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A Study in Contrasts

>> Tuesday, August 19, 2014

Walking around the Old City of Jerusalem is a study in contrasts in so many ways.  The omnipresent washed-out tan stone from which everything is built seems to disappear next to the shockingly bright colors in the markets.  The brutal hot sun beating down on 95+ degree days, seems like an other universe from the cool dark serenity of caves or churches. The Hijab and Abaya (often black despite the hot sun) worn by Muslim women, contrasts dramatically with the tank tops and short skirts worn by their young daughters, and by many of the tourists.  

More conservative dress is recommended for visitors to the Old City, by the way - skirts below the knees for women, no shorts, no bare shoulders, and a scarf available for a head covering as needed.  If you show up at any of the holy sites, they'll turn you away if you have bare knees or shoulders, or else tour group leaders will provide cheap and cheezy scarves to wrap around you, or you can buy a scarf from an adjacent vendor who sets his prices with desperate shorts-clad American tourists in mind.   

And always, everywhere in the Old City, there is a shock of contrast between ancient and new, which these photos show some of. 

This shot is on the ramparts looking out.

Cars are not seen much inside the walls of the Old City, presumably largely because they simply don't fit, but they are spotted in a few places and seem wildly out of context.

 I'm guessing these walls did not have safety railings when they were originally used for defense.

 What looks like construction supplies piled on top of ancient caves:

Or even homes built on ancient tombs (this is Silwan, just across the Kidron Valley from the Old City):

The living room of the apartment we stayed in is allegedly from the 1500s... but doesn't feel like it is, aside from the massive thickness of the walls.

I love seeing laundry hanging over ancient ruins.  This is at St. Anne's Church grounds, and the ruins are known as the Pools of Bethesda.  The Bethesda Pool is believed to be the site where Jesus healed a paralytic (John 5:1-15). There are ruins of a Roman temple to the god of medicine, and remains of a Byzantine church built over the temple.  It looked to me like the houses you see at the top of the picture may have walls from the Byzantine church or some other long-ago era as their back walls.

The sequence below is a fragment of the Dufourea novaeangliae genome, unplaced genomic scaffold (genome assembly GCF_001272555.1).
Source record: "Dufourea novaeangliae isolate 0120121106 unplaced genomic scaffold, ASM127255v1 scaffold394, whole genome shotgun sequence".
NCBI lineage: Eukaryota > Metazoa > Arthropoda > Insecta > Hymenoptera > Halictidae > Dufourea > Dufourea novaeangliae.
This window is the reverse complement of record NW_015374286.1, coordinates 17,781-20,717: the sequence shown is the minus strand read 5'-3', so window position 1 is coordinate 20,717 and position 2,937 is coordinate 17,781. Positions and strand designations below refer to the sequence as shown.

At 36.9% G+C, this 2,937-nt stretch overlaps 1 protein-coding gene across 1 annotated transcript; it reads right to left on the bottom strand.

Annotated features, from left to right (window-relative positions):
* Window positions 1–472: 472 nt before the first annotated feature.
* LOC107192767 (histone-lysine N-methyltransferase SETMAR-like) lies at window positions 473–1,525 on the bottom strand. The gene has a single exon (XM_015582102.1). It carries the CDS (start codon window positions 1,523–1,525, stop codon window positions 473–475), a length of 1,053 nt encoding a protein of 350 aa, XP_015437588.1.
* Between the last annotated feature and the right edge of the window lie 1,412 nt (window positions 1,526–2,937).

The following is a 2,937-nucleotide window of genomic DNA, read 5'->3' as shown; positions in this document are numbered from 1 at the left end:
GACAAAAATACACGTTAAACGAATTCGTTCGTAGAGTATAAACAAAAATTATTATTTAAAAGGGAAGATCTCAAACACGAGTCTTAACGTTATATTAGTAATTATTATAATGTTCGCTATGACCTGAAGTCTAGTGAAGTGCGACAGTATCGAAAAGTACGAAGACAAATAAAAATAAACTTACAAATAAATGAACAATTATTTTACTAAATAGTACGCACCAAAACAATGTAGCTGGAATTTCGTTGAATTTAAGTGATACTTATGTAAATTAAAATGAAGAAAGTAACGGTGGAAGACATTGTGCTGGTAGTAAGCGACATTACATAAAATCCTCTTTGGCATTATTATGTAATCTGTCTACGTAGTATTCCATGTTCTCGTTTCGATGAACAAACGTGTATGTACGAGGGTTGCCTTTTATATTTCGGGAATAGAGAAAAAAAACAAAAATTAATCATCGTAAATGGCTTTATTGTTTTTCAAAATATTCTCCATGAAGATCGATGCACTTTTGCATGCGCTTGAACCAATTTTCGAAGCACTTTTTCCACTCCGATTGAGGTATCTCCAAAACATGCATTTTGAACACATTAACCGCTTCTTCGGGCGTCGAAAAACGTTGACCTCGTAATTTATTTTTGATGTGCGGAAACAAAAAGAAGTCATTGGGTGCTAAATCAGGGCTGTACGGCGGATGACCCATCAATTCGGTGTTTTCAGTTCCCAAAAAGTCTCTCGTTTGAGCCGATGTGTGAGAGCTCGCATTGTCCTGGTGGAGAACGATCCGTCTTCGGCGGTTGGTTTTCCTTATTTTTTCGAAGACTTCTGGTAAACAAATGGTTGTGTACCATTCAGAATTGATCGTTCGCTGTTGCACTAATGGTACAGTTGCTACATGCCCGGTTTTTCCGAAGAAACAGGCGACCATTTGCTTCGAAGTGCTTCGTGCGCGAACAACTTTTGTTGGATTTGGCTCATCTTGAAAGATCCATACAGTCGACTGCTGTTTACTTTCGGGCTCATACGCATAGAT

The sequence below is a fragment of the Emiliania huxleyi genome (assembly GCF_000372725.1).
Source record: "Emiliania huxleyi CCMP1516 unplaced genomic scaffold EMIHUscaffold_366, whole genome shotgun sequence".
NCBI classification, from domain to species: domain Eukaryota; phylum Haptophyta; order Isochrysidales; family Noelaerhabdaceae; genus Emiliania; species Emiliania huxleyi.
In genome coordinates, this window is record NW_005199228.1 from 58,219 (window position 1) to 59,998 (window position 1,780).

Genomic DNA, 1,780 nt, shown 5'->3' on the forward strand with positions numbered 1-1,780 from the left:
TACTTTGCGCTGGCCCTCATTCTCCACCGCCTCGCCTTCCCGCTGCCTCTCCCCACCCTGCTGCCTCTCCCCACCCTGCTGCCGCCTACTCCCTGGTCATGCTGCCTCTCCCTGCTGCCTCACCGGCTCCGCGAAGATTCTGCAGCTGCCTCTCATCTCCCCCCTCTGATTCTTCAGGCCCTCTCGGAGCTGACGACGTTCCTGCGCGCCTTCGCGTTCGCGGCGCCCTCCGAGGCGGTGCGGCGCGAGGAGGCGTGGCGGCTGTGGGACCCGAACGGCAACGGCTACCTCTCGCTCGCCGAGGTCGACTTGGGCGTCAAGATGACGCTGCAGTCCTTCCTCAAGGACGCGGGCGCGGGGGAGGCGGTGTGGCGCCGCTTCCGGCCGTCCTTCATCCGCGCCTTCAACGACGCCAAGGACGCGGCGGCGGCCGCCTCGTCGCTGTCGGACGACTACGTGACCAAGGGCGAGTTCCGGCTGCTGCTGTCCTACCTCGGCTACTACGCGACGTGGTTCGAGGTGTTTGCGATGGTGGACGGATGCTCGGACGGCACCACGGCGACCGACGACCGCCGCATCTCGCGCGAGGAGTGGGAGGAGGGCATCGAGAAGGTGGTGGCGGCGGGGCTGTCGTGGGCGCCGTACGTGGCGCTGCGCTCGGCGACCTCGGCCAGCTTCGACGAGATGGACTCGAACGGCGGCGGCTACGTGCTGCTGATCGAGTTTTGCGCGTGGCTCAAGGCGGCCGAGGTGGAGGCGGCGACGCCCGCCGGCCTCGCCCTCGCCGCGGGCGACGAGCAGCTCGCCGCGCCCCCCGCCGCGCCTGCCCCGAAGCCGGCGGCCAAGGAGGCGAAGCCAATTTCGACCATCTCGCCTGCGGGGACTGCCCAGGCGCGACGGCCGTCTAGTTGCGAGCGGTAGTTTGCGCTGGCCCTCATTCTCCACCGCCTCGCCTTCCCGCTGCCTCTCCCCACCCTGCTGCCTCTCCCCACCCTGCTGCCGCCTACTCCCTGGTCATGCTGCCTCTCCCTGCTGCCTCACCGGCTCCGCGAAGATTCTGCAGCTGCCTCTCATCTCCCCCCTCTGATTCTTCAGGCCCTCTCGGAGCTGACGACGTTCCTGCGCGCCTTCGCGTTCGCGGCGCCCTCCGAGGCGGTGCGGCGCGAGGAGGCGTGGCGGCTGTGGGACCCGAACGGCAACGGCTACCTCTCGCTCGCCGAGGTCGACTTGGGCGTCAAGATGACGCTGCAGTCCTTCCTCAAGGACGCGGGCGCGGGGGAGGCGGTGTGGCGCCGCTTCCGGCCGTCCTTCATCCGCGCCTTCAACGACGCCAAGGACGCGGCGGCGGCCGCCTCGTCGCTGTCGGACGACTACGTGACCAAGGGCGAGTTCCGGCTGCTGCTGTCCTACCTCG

View from the roof of the Austrian Hostel.  The green dome is the Ecce Homo Convent.  And in the foreground?  A lovely rusty dish antenna.

 In fact, if you look closely, there are dish antennae on darn near every roof.

The Israeli flag was only adopted on October 28, 1948, five months after the establishment of the State of Israel.  That makes it very new compared with some of these buildings.

And of course the Israeli flag seems incredibly new against the background of the Western Wall, as well, which would have been constructed roughly around 19 BCE.

This is the Southern Wall. I can't even begin to explain all that you can see here. Excavations of ancient versions of the City, and construction from many eras thereafter. You can see the top of the al-Aqsa Mosque, on the Temple Mount.  The lead plating on the roof of the Mosque dates only to 1983, though the Mosque itself is much older, having been built and destroyed repeatedly, like so much of Jerusalem.

Any time I left the walls of the Old City, I went into culture shock.  This is the Mamilla Mall, just outside the Jaffa Gate.  It's filled with ultra fashionable shops and restaurants, and people dressed in clothing that they could easily be wearing in the US - a sharp contrast with the more conservative dress of everyone except tourists within the Old City.

In this shot, I have the walls of the Old City at my back, as I wander through an archaeological garden containing various ruins and even old tombs.  The sound of the traffic seemed so out of place.  And yet most of Jerusalem is a fairly modern city.

A glimpse of the newer city through the Old City wall.


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